Report says Australian elite forces killed 39 Afghans civilians and prisoners unlawfully in an environment where “blood lust” and “competition killings” were reportedly a norm
KABUL: The Ministry of Foreign Affairs has considered the report by the Inspector General of the Australian Defence Force on violations of the Law of Armed Conflicts by some Australian special forces in Afghanistan, released by the Australian Chief of the Defence Force, a necessary step towards ensuring transparency and implementing legal processes as well as ensuring justice and addressing the cases of illegal conduct.
The Prime Minister of Australia, the Ministers of Foreign Affairs and Defence and the Australian Chief of Defence Force sent official letters to the Ministers of Foreign Affairs and Defense, the National Security Adviser and the Chief of Staff of the Afghan Army, acknowledging the report and expressing their disgust and aversion to those violations of the Law of Armed Conflicts by members of the Australian special forces in Afghanistan between 2005 and 2016, the Afghan foreign ministry said on Friday.
“On behalf of the Government and People of Australia, they apologized to both the people and the Government of the Islamic Republic of Afghanistan for these violations, and assured the Government of Afghanistan of their compliance with the recommendations of the Afghanistan Inquiry, providing justice and compensation to the families of the victims.”
While the Government and the people of Afghanistan are grateful for the full and continued support of the Australian Government over the past 19 years, it, in unison with the Australian Government, strongly condemns these violations and considers them indefensible, and deems the publication of the report and the appointment of a Special Investigator to address these incidents, as important steps towards achieving justice.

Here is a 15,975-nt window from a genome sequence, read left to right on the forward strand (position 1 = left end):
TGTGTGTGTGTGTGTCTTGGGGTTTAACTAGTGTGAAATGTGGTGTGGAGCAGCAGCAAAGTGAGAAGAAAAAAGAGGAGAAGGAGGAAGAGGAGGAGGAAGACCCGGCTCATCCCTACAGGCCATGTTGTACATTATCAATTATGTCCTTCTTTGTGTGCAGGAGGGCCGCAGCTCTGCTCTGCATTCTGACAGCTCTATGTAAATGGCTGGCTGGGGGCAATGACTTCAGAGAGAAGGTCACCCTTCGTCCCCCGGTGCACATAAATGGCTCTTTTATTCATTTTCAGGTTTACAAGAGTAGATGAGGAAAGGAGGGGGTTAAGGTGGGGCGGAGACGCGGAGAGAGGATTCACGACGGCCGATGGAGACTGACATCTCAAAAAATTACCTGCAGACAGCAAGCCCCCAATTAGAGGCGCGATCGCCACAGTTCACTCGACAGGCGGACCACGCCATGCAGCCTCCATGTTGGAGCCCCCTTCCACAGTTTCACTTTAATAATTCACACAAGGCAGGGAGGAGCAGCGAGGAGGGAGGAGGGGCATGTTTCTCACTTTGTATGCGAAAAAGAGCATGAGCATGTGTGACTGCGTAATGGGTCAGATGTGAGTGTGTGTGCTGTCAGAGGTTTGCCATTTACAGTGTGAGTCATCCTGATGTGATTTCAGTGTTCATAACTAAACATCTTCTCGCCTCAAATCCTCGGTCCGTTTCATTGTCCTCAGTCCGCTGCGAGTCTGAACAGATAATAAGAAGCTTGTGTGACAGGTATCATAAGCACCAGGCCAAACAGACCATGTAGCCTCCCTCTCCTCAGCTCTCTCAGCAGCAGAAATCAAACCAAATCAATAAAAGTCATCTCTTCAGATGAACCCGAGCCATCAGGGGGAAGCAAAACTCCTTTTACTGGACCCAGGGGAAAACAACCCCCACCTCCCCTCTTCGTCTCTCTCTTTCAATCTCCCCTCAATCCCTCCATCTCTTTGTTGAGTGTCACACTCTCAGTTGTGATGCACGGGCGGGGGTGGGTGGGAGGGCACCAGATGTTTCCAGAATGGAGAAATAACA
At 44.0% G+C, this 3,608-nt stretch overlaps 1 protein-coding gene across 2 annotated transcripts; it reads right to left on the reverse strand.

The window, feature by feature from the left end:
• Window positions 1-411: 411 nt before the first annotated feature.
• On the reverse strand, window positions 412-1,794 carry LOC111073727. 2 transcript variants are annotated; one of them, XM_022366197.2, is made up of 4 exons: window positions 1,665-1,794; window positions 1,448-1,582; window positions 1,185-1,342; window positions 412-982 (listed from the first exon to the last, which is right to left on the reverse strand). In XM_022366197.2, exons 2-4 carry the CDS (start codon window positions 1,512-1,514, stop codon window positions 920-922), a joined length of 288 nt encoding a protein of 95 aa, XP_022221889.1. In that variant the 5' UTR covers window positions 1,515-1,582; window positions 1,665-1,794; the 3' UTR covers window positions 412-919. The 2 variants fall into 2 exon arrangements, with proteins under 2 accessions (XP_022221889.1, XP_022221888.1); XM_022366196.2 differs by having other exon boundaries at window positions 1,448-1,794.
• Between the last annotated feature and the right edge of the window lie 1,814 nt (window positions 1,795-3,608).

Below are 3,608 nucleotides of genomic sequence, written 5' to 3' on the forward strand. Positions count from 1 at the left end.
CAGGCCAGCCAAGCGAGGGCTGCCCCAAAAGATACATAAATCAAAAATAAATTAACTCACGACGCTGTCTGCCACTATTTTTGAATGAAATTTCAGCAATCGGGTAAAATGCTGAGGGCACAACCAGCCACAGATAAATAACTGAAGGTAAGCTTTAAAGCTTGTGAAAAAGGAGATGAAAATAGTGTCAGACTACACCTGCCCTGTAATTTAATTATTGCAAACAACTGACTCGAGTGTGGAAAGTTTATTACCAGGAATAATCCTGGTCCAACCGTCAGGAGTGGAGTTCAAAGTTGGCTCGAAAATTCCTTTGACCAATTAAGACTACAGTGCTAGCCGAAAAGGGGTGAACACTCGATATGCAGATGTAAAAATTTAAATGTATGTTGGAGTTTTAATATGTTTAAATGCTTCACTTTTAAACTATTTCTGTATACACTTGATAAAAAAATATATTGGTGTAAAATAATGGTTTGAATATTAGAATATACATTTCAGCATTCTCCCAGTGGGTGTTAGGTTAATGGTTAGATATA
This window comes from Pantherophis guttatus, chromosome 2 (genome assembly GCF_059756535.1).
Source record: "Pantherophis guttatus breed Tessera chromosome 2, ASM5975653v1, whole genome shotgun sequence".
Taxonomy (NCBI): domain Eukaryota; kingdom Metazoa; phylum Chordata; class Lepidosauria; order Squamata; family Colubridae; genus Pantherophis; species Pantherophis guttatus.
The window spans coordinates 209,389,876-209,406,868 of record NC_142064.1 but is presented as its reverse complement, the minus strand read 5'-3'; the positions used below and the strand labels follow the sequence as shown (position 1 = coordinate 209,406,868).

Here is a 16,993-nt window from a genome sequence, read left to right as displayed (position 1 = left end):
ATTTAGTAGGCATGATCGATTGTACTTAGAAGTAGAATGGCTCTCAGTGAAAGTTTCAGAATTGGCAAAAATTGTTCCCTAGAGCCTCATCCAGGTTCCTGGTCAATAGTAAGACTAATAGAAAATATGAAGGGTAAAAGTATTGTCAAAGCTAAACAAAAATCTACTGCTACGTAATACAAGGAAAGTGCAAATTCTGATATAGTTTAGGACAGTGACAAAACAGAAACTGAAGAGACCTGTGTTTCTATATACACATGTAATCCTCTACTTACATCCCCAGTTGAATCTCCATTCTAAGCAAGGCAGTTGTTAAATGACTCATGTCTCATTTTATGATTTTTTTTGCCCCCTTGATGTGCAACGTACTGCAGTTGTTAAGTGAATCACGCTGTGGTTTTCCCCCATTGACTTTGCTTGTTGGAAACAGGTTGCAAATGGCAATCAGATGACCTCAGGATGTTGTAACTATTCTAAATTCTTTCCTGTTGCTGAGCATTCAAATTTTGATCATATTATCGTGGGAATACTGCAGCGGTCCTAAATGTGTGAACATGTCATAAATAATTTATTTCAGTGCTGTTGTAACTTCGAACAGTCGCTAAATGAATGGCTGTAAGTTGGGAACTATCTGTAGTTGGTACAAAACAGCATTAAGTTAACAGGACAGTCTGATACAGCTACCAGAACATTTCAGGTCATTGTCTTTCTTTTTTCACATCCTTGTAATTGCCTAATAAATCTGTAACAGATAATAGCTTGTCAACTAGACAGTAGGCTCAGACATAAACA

The Afghan government appreciated the expression of regret and sympathy by the Australian authorities and for their condolences to the people of Afghanistan, and thanks them for their reassurance to the Afghan Government that they will provide the victims of these incidents with reparations. Both Governments will work closely together to ensure that the recommendations of the Afghanistan Inquiry are met, justice is provided and compensation is paid to the victims.
Australian elite forces allegedly killed 39 Afghans civilians and prisoners unlawfully in an environment where “blood lust” and “competition killings” were reportedly a norm, according to a long-awaited official report.
Chief of the Australian Defense Force Gen. Angus Campbell said there had been a “warrior culture” among some members of Australia’s special forces serving in Afghanistan.
One alleged incident, the details of which have been redacted to protect the identities of those involved, is referred to in the document as “possibly the most disgraceful episode in Australia’s military history.”
The Australian Defense Force’s (ADF) four-year inquiry into alleged war crimes in Afghanistan alleges that some patrol commanders, who were treated as “demigods,” required junior soldiers to shoot prisoners to achieve their first kill, in a process known as “blooding.” The report presents what it says is “credible information” that weapons or handheld radios were then sometimes allegedly placed by a body to make it seem like the person had been killed in action.
None of the 39 alleged unlawful killings happened in the heat of battle, according to the report, and the Afghans who died were non-combatants or no longer combatants.
Campbell “sincerely and unreservedly” apologized to the people of Afghanistan for the conduct alleged in the report. “It would have devastated the lives of Afghan families and communities, causing immeasurable pain and suffering,” he said.
The ADF is recommending that Australia’s Federal Police (AFP) investigate 19 individuals from the Australian Special Forces over 36 alleged war crimes, including murder and cruel treatment of non-combatants in Afghanistan between 2009 and 2013.